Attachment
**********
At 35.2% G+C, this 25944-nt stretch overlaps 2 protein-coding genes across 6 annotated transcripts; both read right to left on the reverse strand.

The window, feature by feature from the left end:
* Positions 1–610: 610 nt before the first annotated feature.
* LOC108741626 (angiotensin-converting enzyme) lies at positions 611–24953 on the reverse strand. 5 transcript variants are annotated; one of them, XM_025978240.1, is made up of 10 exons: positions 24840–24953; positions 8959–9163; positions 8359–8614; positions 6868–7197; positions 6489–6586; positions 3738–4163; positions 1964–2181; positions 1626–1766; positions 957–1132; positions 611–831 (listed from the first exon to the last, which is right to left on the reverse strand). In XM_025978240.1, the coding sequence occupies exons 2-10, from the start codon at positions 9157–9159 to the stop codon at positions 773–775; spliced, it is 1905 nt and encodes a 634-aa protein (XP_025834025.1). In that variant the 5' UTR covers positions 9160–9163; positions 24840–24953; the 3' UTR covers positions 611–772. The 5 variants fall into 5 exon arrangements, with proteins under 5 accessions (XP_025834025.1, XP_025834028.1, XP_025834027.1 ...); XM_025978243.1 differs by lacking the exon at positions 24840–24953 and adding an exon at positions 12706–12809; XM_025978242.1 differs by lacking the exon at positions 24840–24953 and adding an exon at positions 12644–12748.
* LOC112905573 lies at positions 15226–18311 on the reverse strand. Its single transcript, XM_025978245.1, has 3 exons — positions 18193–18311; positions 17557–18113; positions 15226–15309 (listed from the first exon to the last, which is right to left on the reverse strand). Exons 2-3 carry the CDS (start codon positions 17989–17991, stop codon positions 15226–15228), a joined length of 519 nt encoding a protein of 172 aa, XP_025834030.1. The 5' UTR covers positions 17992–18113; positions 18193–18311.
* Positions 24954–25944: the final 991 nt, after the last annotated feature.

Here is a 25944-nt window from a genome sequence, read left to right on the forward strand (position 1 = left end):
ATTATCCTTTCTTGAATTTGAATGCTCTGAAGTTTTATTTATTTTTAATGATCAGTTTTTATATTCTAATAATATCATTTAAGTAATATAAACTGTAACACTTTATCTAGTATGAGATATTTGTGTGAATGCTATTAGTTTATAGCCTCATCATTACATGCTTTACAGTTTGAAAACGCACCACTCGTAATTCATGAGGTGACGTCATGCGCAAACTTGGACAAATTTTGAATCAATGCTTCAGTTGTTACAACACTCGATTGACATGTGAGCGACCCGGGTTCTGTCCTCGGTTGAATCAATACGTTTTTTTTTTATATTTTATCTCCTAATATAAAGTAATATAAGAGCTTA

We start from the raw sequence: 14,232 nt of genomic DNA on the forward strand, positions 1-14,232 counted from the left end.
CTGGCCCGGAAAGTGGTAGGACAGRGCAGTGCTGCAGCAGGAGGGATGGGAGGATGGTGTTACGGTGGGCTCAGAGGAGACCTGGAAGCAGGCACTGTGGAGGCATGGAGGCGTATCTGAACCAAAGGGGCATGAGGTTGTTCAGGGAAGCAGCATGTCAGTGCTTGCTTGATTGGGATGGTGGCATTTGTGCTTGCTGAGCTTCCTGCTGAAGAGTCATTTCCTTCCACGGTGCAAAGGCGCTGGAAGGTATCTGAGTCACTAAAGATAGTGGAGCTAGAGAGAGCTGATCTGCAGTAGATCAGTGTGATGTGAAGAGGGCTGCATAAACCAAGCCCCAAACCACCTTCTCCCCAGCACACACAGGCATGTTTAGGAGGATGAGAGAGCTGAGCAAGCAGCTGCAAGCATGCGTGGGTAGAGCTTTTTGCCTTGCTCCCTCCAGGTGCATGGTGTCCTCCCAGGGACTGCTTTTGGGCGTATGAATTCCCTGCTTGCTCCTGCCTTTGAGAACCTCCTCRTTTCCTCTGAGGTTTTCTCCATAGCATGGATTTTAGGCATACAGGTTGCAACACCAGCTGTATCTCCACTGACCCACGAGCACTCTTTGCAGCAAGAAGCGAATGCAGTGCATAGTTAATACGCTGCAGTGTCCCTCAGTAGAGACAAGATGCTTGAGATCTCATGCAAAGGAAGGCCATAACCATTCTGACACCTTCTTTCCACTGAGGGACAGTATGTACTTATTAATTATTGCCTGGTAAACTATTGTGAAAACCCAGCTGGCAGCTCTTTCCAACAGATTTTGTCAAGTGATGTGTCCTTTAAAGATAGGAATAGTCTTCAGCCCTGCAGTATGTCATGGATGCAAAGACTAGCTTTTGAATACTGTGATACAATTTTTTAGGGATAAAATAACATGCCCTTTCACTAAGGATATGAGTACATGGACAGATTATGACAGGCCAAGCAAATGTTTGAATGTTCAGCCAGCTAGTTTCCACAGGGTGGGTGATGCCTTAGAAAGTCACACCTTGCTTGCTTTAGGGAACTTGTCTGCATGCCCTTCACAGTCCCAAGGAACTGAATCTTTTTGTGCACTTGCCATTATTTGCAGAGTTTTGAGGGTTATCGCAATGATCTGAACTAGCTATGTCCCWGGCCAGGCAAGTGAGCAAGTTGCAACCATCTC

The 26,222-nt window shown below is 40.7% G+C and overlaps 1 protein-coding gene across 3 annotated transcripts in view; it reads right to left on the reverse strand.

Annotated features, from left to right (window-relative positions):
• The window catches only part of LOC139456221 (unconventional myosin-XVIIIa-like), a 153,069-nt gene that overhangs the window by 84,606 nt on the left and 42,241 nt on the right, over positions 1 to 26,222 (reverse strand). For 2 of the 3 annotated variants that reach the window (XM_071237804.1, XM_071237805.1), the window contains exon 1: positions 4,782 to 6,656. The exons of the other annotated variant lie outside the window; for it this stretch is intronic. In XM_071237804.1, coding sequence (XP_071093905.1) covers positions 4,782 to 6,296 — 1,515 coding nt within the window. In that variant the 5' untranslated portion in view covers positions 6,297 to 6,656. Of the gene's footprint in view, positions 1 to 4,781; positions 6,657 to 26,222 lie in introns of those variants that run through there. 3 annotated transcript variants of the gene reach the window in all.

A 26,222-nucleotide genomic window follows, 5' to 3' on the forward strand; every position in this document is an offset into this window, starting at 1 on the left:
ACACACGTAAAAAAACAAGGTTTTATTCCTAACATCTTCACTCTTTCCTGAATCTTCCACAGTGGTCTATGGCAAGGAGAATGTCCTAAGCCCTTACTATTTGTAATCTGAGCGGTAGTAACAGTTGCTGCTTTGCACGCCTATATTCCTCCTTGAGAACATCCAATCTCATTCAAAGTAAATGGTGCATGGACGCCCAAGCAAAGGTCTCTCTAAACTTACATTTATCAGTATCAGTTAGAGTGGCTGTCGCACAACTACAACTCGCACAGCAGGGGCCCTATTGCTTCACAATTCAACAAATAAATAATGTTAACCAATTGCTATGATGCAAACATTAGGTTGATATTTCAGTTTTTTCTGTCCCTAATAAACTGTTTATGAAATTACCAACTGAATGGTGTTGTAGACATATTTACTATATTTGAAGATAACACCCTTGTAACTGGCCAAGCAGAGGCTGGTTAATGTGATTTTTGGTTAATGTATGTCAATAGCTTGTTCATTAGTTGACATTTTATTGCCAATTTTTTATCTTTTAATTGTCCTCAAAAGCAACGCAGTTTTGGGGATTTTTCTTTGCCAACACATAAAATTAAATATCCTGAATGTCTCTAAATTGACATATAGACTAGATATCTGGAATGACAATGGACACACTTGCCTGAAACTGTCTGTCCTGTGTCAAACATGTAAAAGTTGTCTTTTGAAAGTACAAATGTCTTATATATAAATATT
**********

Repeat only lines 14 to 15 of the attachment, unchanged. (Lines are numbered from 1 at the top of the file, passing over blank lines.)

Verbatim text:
A 26,222-nucleotide genomic window follows, 5' to 3' on the forward strand; every position in this document is an offset into this window, starting at 1 on the left:
ACACACGTAAAAAAACAAGGTTTTATTCCTAACATCTTCACTCTTTCCTGAATCTTCCACAGTGGTCTATGGCAAGGAGAATGTCCTAAGCCCTTACTATTTGTAATCTGAGCGGTAGTAACAGTTGCTGCTTTGCACGCCTATATTCCTCCTTGAGAACATCCAATCTCATTCAAAGTAAATGGTGCATGGACGCCCAAGCAAAGGTCTCTCTAAACTTACATTTATCAGTATCAGTTAGAGTGGCTGTCGCACAACTACAACTCGCACAGCAGGGGCCCTATTGCTTCACAATTCAACAAATAAATAATGTTAACCAATTGCTATGATGCAAACATTAGGTTGATATTTCAGTTTTTTCTGTCCCTAATAAACTGTTTATGAAATTACCAACTGAATGGTGTTGTAGACATATTTACTATATTTGAAGATAACACCCTTGTAACTGGCCAAGCAGAGGCTGGTTAATGTGATTTTTGGTTAATGTATGTCAATAGCTTGTTCATTAGTTGACATTTTATTGCCAATTTTTTATCTTTTAATTGTCCTCAAAAGCAACGCAGTTTTGGGGATTTTTCTTTGCCAACACATAAAATTAAATATCCTGAATGTCTCTAAATTGACATATAGACTAGATATCTGGAATGACAATGGACACACTTGCCTGAAACTGTCTGTCCTGTGTCAAACATGTAAAAGTTGTCTTTTGAAAGTACAAATGTCTTATATATAAATATT